May 2008
Volume 49, Issue 13
Free
ARVO Annual Meeting Abstract  |   May 2008
Modulation of Oxidative Sress in Human Retinal Cells Using Natural Polyphenols in Myrtle
Author Affiliations & Notes
  • M. Dutot
    Toxicology, Faculte de Pharmacie Paris 5, Paris, France
  • L. Rambaux
    Toxicology, Faculte de Pharmacie Paris 5, Paris, France
  • J.-M. Warnet
    Toxicology, Faculte de Pharmacie Paris 5, Paris, France
    Centre Hospitalier National d’Ophtalmologie des XV-XX, Paris, France
  • P. Rat
    Toxicology, Faculte de Pharmacie Paris 5, Paris, France
    Centre Hospitalier National d’Ophtalmologie des XV-XX, Paris, France
  • Footnotes
    Commercial Relationships  M. Dutot, None; L. Rambaux, None; J. Warnet, None; P. Rat, None.
  • Footnotes
    Support  None.
Investigative Ophthalmology & Visual Science May 2008, Vol.49, 5940. doi:https://doi.org/
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      M. Dutot, L. Rambaux, J.-M. Warnet, P. Rat; Modulation of Oxidative Sress in Human Retinal Cells Using Natural Polyphenols in Myrtle. Invest. Ophthalmol. Vis. Sci. 2008;49(13):5940. doi: https://doi.org/.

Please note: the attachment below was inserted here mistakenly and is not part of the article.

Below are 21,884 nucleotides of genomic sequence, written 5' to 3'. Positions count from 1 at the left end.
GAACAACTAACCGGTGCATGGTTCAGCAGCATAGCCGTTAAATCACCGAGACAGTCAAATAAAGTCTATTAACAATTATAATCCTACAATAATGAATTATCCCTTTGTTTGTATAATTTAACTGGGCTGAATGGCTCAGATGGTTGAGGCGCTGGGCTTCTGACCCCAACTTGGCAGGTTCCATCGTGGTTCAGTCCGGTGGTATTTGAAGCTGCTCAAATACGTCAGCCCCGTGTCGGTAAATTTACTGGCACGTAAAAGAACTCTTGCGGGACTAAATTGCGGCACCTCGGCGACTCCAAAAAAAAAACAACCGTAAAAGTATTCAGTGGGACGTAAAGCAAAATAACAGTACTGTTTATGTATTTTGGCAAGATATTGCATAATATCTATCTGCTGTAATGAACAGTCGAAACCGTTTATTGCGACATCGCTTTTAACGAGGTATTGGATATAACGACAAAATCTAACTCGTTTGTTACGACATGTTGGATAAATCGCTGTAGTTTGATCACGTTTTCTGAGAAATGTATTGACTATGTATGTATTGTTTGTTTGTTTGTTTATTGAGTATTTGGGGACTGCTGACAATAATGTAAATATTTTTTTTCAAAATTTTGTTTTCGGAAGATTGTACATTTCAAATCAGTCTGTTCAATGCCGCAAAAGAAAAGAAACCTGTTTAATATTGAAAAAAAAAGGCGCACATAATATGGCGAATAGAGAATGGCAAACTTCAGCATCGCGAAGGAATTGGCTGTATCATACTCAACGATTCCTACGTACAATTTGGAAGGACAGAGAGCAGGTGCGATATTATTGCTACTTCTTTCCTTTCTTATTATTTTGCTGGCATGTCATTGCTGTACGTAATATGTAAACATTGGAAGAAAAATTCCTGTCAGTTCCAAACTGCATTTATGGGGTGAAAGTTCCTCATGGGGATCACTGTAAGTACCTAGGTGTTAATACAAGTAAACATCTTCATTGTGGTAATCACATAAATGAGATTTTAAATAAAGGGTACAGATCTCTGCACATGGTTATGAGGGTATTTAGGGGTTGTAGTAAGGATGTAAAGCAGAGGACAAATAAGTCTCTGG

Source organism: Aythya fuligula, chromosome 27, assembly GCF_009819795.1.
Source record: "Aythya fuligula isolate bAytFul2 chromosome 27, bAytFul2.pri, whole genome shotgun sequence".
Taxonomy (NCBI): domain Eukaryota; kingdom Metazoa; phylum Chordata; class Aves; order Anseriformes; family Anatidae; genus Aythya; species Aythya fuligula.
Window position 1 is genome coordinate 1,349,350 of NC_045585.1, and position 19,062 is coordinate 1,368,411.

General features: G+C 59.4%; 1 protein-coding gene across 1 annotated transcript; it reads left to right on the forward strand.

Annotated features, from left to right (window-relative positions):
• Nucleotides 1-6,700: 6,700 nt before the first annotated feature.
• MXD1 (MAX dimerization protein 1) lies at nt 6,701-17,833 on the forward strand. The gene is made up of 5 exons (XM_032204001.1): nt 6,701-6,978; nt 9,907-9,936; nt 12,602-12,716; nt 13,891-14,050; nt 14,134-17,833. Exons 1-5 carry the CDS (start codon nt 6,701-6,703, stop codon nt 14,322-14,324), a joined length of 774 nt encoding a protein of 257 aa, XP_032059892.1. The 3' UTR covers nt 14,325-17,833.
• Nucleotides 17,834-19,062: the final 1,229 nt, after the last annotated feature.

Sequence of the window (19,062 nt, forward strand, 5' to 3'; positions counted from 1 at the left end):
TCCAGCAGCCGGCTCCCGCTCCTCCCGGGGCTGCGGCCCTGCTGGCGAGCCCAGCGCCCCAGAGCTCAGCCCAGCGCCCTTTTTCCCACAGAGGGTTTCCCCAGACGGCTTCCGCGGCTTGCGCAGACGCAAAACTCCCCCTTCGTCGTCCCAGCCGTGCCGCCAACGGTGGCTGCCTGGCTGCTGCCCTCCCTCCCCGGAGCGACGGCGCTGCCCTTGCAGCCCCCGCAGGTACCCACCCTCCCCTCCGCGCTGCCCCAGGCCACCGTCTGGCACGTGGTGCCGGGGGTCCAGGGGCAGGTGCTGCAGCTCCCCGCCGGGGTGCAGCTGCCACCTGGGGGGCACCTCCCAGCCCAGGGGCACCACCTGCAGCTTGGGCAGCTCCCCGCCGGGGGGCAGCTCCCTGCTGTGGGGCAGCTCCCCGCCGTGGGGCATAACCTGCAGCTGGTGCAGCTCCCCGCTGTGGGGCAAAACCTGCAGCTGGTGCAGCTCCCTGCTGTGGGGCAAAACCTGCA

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      © ARVO (1962-2015); The Authors (2016-present)

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Abstract

Purpose: : Retina is located in a highly oxygenated environment and is then particularly susceptible to oxidative damage. Myrtle possesses nutritional properties and a high antioxidant potential since it is rich in anthocyans. The Aim of this work was to study the cytoprotective role of myrtle on human retinal cells.

Methods: : Myrtle was incubated at 0.05% and 0.1% for 15minutes or 24hours on a retinal human cell line. Then, oxidative stress was induced by 150µM tert-butylhydroperoxide (tBHP) for 1hour. Intracellular metabolism, reactive oxygen species, superoxide anion and mitochondrial apoptosis were evaluated using Alamar blue, DCFDA, dihydroethidium and nonylacridine orange dyes. Tests were performed using cytofluorometry adapted to microplates.

Results: : Myrtle protected cells against tBHP-induced cytotoxicity. It increased cell viability (+30%), decreased oxidative stress (-15%) and mitochondrial apoptosis (-21%). After a 24-hour preincubation time, myrtle totally inhibited tBHP-induced cytotoxicity.

Conclusions: : Myrtle seems to be a potent antioxidant and could be easily added in food complements to prevent or limit ocular pathologies induced by oxidative stress.

Keywords: oxidation/oxidative or free radical damage • antioxidants • retinal pigment epithelium 
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